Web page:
How To Win A High Profile Criminal Trial (Part I)
How do you win a high profile criminal case that the entire world is watching, you ask? Many of the necessary concepts can be applied to the defense of any criminal trial, whether it be a federal RICO murder case or a state Assault case, but there are some additional challenges – and opportunities – that are particular to cases which have heavy media coverage. In the end, when looking for the best New York criminal defense lawyer you can hire to defend you in what you believe is an impossible-to-win case, try to find a lawyer who embodies the concepts I will discuss below: complete and total dedication, confidence, creativity, courage, sense of humor, quick-wittedness under pressure, and lastly, ego. Added all together, these traits in your lawyer will give you your best chance to win a publicly reported trial. Remember: any trial can be won, no matter how dismal your chances appear at the start – as long as you find the right lawyer to fight for you.
Your Lawyer Needs to Want to Win As Much for Himself As He Does For You
I often tell clients that as much as I enjoy representing them and want to win their case for them – the truth is I want to win just as much for myself. And why shouldn’t your lawyer feel that way? If he is not completely emotionally invested in the case, if he does not treat the case as if he is on trial as well, the defendant will have a problem in the end. In high profile cases most lawyers are simply happy to have the case and the publicity which comes with it; you need a lawyer who recognizes that winning a big case is all that matters. Who wants to be known as a lawyer who lost a case that’s all over the news? In order to achieve the desired result, your attorney needs to turn this case into his life, make it his child. And this will require hard work, to which most lawyers are allergic. They will tell you that they’re working hard but let’s be honest: which of your lawyers spent last night – New Year’s Eve – working? (Spoiler alert: I did) After all, in each and every high profile case the prosecutor’s office will be throwing every available resource into it; as a defendant, do you think you can win such a tough case unless your lawyer is putting in an even bigger effort?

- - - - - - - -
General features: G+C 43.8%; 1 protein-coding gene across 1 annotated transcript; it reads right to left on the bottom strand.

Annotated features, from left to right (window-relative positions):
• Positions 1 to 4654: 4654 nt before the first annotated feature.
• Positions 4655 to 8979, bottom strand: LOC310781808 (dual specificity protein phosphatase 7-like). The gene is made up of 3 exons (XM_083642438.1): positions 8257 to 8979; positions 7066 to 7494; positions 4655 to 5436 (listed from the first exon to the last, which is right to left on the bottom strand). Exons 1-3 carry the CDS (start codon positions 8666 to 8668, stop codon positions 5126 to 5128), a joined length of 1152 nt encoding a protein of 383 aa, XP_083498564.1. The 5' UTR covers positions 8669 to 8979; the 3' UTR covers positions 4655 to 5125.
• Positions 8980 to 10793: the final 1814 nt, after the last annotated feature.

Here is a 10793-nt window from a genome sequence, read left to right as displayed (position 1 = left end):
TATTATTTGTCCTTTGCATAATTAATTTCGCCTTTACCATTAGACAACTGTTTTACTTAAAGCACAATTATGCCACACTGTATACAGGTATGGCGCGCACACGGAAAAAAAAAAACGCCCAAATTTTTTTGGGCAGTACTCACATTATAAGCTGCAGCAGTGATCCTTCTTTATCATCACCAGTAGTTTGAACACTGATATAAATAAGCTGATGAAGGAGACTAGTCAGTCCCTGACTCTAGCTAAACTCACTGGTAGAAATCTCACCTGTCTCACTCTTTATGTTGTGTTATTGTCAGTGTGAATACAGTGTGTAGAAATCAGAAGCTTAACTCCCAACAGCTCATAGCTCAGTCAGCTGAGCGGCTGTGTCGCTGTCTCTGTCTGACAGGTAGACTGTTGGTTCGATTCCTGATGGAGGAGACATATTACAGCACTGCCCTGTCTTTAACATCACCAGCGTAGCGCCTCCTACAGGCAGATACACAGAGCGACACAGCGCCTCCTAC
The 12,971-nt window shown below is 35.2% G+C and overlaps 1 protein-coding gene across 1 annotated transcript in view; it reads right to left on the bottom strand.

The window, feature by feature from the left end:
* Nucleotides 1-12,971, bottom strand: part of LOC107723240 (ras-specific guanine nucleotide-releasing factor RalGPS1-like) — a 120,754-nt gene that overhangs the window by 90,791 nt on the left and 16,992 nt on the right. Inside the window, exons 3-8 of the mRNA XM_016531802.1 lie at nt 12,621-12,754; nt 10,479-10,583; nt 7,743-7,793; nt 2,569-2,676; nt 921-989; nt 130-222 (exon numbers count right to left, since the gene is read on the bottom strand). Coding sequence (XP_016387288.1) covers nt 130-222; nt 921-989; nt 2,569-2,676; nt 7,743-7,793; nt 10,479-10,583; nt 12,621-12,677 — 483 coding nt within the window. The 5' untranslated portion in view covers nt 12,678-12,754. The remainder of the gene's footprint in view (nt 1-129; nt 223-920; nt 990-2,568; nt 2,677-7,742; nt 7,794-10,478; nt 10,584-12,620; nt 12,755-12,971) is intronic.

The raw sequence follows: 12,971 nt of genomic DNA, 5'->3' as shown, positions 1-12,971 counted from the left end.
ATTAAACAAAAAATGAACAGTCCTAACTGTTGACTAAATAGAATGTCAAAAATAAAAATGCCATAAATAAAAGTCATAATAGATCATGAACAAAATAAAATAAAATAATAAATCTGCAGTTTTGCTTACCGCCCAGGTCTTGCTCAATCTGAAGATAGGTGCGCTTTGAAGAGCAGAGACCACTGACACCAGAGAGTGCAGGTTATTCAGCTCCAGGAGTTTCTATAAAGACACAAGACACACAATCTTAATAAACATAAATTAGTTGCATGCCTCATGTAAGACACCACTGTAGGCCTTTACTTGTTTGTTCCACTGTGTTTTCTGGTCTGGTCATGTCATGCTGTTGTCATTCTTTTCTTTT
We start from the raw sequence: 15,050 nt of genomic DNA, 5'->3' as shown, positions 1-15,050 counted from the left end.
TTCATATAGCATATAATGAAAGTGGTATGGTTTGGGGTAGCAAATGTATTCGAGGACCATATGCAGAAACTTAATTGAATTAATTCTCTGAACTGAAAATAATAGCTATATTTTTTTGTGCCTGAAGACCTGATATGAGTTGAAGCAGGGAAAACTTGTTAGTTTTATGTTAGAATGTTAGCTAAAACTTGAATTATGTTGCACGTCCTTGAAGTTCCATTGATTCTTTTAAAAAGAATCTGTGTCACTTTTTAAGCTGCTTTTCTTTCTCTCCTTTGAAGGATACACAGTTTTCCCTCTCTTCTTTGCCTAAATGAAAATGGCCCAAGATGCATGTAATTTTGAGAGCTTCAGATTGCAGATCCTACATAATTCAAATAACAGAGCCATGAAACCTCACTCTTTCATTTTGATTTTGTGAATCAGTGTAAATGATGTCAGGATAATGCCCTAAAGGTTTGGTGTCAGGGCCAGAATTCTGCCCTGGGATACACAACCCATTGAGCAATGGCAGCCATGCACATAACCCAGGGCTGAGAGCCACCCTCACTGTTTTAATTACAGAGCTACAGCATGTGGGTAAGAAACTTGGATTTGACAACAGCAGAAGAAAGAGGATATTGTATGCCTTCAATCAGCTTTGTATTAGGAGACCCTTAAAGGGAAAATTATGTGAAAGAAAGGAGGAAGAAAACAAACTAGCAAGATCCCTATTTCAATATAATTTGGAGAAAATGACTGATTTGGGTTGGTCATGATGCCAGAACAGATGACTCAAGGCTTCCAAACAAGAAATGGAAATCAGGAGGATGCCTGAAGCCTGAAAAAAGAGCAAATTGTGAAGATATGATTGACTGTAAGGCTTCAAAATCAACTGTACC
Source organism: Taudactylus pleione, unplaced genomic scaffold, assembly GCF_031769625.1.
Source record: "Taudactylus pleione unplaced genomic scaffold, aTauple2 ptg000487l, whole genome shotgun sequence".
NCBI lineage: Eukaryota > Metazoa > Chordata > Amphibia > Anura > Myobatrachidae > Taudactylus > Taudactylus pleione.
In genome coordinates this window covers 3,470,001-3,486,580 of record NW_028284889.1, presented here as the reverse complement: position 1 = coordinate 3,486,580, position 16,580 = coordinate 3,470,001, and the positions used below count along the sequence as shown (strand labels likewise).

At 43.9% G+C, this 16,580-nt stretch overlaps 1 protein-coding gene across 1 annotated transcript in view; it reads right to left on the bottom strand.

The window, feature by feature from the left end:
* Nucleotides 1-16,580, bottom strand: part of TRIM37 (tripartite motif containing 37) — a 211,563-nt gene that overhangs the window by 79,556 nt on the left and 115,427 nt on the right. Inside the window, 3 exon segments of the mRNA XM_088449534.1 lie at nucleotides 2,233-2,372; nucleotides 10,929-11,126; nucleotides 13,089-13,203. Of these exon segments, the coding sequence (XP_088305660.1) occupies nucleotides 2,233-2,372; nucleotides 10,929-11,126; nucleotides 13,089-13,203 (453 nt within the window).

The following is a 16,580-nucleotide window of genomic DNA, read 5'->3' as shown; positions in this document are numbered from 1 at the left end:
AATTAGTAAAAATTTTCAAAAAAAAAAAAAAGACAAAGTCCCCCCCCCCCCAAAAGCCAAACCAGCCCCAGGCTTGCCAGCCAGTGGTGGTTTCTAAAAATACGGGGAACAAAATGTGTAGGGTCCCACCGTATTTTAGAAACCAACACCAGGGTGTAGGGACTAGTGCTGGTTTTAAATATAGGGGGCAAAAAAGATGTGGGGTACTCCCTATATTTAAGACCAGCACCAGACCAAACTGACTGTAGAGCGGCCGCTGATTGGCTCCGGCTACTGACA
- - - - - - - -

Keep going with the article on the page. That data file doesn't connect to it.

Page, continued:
And because your lawyer is completely emotionally dedicated to winning this case, he will not be handing off any significant jury trial work to his associates. Because why on earth would he let a younger, less experienced lawyer handle anything in the case of his career which matters? I have been absolutely astounded in reading about high profile trials in which the lead lawyer’s associates have been doing some of the cross-examinations. Trust me – the examinations are not being done as well as the top dog could do them. And if your lawyer is spreading the work around he’s not treating your case as if it is life or death. And if he’s not treating the case as if it’s the last case he’ll ever try, you’re going to lose. How does that make you feel that your lawyer is not concerned about you going to jail?
Confidence Usually Goes Hand In Hand With Massive Preparation
I tend to work my cross-examinations to death, spending hundreds of hours on them. Not only preparing the traps for the witnesses but digging up any and all impeachment material of which the government will never be prepared. If your lawyer is trying the case that the government is handing him, the prosecutors will be ready for everything your lawyer throws at them. To win a high profile case, a top defense lawyer needs to keep the prosecutors back on his or her heels every trial day. They should never be allowed to try the case they want to try – instead, the prosecutors should be spending their trial days reacting to what your lawyer is doing.